examples from contemporary
professional practice that
demonstrate visually rich design
approaches. Many of the designers

featured, including Marian Bantjes,
Alicia Cheng, Peter Cho, Malcolm
Grear, David Plunkert, C. E. B. Reas,
Paul Sahre, Rick Valicenti, and
Jan van Toorn, have worked with
our students as visiting artists
at MICA. Some conducted special
workshops, whose results are
included in this volume.
Graphic Design: The New Basics
lays out the elements of a visual
language whose forms are employed
by individuals, institutions, and
communities that are increasingly
connected in a global society.
We hope the book will inspire more
thought and creativity in the
years ahead.

Acknowledgments

The first edition of this book constituted
my degree project in the Doctorate in
Communication Design program at the
University of Baltimore. I thank my advisors,
Stuart Moulthrop, Sean Carton, and Amy
Pointer. I also thank my colleagues at MICA,
including Samuel Hoi, president; Ray Allen,
provost; Gwynne Keathley, vice provost
for research and graduate studies; Brockett
Horne, chair, Graphic Design BFA; and my
longtime friend and collaborator, Jennifer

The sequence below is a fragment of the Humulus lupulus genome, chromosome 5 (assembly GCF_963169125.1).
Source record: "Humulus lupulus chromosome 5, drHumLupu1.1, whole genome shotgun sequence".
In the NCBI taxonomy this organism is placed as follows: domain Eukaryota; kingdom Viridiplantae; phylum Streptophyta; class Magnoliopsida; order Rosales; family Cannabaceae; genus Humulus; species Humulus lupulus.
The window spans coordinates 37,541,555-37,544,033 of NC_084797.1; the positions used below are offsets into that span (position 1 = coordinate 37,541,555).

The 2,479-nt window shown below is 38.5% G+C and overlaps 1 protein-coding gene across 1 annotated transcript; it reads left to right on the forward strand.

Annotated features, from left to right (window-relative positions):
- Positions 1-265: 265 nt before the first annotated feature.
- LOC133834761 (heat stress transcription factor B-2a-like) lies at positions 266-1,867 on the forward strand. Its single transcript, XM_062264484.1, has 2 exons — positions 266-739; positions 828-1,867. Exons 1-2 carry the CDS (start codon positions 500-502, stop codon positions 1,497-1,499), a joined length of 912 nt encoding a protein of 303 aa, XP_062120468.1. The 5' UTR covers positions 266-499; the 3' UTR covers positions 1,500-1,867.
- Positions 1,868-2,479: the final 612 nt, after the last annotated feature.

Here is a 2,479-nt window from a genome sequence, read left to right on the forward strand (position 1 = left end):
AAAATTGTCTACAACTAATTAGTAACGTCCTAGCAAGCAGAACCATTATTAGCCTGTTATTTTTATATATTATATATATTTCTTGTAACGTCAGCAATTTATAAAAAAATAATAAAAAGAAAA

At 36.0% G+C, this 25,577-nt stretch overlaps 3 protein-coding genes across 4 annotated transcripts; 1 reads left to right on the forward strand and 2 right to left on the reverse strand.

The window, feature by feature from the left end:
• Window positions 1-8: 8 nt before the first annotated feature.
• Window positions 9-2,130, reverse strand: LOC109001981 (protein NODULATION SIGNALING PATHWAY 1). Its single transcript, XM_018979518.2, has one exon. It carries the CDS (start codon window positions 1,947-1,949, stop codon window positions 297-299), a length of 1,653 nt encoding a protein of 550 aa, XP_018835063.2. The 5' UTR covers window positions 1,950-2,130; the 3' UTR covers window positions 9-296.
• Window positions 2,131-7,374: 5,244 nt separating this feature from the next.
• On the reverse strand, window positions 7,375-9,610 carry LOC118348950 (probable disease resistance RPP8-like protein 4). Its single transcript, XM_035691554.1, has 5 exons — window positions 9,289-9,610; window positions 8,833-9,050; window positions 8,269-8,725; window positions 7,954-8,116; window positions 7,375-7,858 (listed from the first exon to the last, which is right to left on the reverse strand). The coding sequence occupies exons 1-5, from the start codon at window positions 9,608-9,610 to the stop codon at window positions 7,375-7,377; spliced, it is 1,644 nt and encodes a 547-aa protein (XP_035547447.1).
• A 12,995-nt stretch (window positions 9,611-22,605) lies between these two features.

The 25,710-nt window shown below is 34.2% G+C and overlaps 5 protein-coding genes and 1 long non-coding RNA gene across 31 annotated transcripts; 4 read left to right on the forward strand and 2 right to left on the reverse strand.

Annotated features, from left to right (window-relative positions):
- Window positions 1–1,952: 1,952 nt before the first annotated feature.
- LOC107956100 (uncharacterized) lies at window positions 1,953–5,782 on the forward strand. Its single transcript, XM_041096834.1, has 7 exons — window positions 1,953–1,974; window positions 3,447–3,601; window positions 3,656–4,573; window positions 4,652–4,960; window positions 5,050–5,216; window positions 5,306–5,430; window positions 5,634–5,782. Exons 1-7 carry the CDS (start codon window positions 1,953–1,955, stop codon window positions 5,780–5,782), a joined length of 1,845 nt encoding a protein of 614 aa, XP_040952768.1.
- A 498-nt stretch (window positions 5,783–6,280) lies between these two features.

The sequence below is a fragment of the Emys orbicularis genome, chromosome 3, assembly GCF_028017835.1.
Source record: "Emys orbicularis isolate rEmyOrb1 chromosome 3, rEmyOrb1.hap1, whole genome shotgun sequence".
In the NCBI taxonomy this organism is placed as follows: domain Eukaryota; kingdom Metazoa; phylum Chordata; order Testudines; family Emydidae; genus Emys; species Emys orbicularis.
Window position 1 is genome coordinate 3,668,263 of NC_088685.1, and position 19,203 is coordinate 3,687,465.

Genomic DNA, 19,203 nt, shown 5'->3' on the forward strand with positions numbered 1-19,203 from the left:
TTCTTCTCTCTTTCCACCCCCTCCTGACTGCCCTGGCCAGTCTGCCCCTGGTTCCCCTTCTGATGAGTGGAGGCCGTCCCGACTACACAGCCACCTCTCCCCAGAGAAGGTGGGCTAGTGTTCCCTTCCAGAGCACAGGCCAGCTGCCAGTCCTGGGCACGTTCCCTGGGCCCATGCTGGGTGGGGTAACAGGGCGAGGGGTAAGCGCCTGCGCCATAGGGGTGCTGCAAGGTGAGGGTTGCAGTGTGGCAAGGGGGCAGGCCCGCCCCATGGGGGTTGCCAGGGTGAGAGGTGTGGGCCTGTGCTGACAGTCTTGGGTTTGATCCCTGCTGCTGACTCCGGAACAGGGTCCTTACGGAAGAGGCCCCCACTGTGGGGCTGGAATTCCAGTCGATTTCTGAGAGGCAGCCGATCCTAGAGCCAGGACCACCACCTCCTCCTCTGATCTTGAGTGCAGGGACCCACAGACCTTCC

Cole Phillips. Special thanks go to the
dozens of students who contributed work.
Editors Clare Jacobson, Nicola Brower,
and the team at Princeton Architectural
Press made the book real.
My family is an inspiration, especially
my parents Bill, Lauren, Mary Jane, and
Ken; my children Jay and Ruby; my sisters
Julia and Michelle; and my husband Abbott.

My contribution to this book is dedicated
to Malcolm Grear, mentor and friend,
who taught me to approach design from
the inside out, and instilled an appetite
for invention and formal rigor.
The culture at MICA is a joy in which
to work, thanks in large part to the vision and
support of our past president, Fred Lazarus;
our new president, Samuel Hoi; provost Ray
Allen; vice provost for research and graduate
studies Gwynne Keathley; and our talented
faculty colleagues. Deep respect and thanks
to our students for their commitment and
contributions. Heartfelt gratitude goes to my
friend and close collaborator, Ellen Lupton,